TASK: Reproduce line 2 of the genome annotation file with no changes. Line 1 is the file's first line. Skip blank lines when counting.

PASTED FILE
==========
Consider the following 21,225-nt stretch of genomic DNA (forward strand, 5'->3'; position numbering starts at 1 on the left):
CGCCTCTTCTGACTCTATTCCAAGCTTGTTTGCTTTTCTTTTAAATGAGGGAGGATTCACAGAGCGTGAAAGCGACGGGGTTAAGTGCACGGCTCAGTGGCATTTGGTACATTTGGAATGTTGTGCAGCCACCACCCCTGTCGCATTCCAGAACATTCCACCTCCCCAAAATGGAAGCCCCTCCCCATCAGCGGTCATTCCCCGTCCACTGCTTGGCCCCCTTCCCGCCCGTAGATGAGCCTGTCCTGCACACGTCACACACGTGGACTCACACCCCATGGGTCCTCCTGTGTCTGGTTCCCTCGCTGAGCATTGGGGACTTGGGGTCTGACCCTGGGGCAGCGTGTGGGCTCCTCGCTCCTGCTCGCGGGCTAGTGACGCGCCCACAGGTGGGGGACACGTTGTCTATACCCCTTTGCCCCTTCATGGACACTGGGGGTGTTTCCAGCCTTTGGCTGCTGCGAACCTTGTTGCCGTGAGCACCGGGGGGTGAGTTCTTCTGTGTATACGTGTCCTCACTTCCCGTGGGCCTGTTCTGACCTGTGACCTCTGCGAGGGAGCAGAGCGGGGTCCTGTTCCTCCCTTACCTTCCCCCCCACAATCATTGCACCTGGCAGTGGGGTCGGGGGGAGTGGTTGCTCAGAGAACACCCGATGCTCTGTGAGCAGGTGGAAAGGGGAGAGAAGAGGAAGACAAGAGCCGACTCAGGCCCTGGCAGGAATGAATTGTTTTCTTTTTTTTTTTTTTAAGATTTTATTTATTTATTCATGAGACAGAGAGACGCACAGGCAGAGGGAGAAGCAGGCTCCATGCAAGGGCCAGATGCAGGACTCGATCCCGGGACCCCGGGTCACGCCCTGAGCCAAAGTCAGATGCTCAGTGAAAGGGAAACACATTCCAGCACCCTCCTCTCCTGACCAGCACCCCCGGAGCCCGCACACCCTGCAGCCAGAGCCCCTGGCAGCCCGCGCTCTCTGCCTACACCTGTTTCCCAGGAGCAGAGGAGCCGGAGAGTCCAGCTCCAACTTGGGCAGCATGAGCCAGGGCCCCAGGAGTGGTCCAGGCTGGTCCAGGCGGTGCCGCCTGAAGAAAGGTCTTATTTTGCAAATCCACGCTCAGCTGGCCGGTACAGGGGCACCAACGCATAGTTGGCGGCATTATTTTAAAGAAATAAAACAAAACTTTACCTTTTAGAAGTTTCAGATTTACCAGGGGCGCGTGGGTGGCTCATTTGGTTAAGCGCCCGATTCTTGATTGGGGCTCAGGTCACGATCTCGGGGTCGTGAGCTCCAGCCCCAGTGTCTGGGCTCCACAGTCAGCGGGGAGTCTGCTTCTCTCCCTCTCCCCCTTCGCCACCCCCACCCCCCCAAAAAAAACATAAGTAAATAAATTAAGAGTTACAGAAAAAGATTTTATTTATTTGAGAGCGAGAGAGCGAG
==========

CGCCTCTTCTGACTCTATTCCAAGCTTGTTTGCTTTTCTTTTAAATGAGGGAGGATTCACAGAGCGTGAAAGCGACGGGGTTAAGTGCACGGCTCAGTGGCATTTGGTACATTTGGAATGTTGTGCAGCCACCACCCCTGTCGCATTCCAGAACATTCCACCTCCCCAAAATGGAAGCCCCTCCCCATCAGCGGTCATTCCCCGTCCACTGCTTGGCCCCCTTCCCGCCCGTAGATGAGCCTGTCCTGCACACGTCACACACGTGGACTCACACCCCATGGGTCCTCCTGTGTCTGGTTCCCTCGCTGAGCATTGGGGACTTGGGGTCTGACCCTGGGGCAGCGTGTGGGCTCCTCGCTCCTGCTCGCGGGCTAGTGACGCGCCCACAGGTGGGGGACACGTTGTCTATACCCCTTTGCCCCTTCATGGACACTGGGGGTGTTTCCAGCCTTTGGCTGCTGCGAACCTTGTTGCCGTGAGCACCGGGGGGTGAGTTCTTCTGTGTATACGTGTCCTCACTTCCCGTGGGCCTGTTCTGACCTGTGACCTCTGCGAGGGAGCAGAGCGGGGTCCTGTTCCTCCCTTACCTTCCCCCCCACAATCATTGCACCTGGCAGTGGGGTCGGGGGGAGTGGTTGCTCAGAGAACACCCGATGCTCTGTGAGCAGGTGGAAAGGGGAGAGAAGAGGAAGACAAGAGCCGACTCAGGCCCTGGCAGGAATGAATTGTTTTCTTTTTTTTTTTTTTAAGATTTTATTTATTTATTCATGAGACAGAGAGACGCACAGGCAGAGGGAGAAGCAGGCTCCATGCAAGGGCCAGATGCAGGACTCGATCCCGGGACCCCGGGTCACGCCCTGAGCCAAAGTCAGATGCTCAGTGAAAGGGAAACACATTCCAGCACCCTCCTCTCCTGACCAGCACCCCCGGAGCCCGCACACCCTGCAGCCAGAGCCCCTGGCAGCCCGCGCTCTCTGCCTACACCTGTTTCCCAGGAGCAGAGGAGCCGGAGAGTCCAGCTCCAACTTGGGCAGCATGAGCCAGGGCCCCAGGAGTGGTCCAGGCTGGTCCAGGCGGTGCCGCCTGAAGAAAGGTCTTATTTTGCAAATCCACGCTCAGCTGGCCGGTACAGGGGCACCAACGCATAGTTGGCGGCATTATTTTAAAGAAATAAAACAAAACTTTACCTTTTAGAAGTTTCAGATTTACCAGGGGCGCGTGGGTGGCTCATTTGGTTAAGCGCCCGATTCTTGATTGGGGCTCAGGTCACGATCTCGGGGTCGTGAGCTCCAGCCCCAGTGTCTGGGCTCCACAGTCAGCGGGGAGTCTGCTTCTCTCCCTCTCCCCCTTCGCCACCCCCACCCCCCCAAAAAAAACATAAGTAAATAAATTAAGAGTTACAGAAAAAGATTTTATTTATTTGAGAGCGAGAGAGCGAG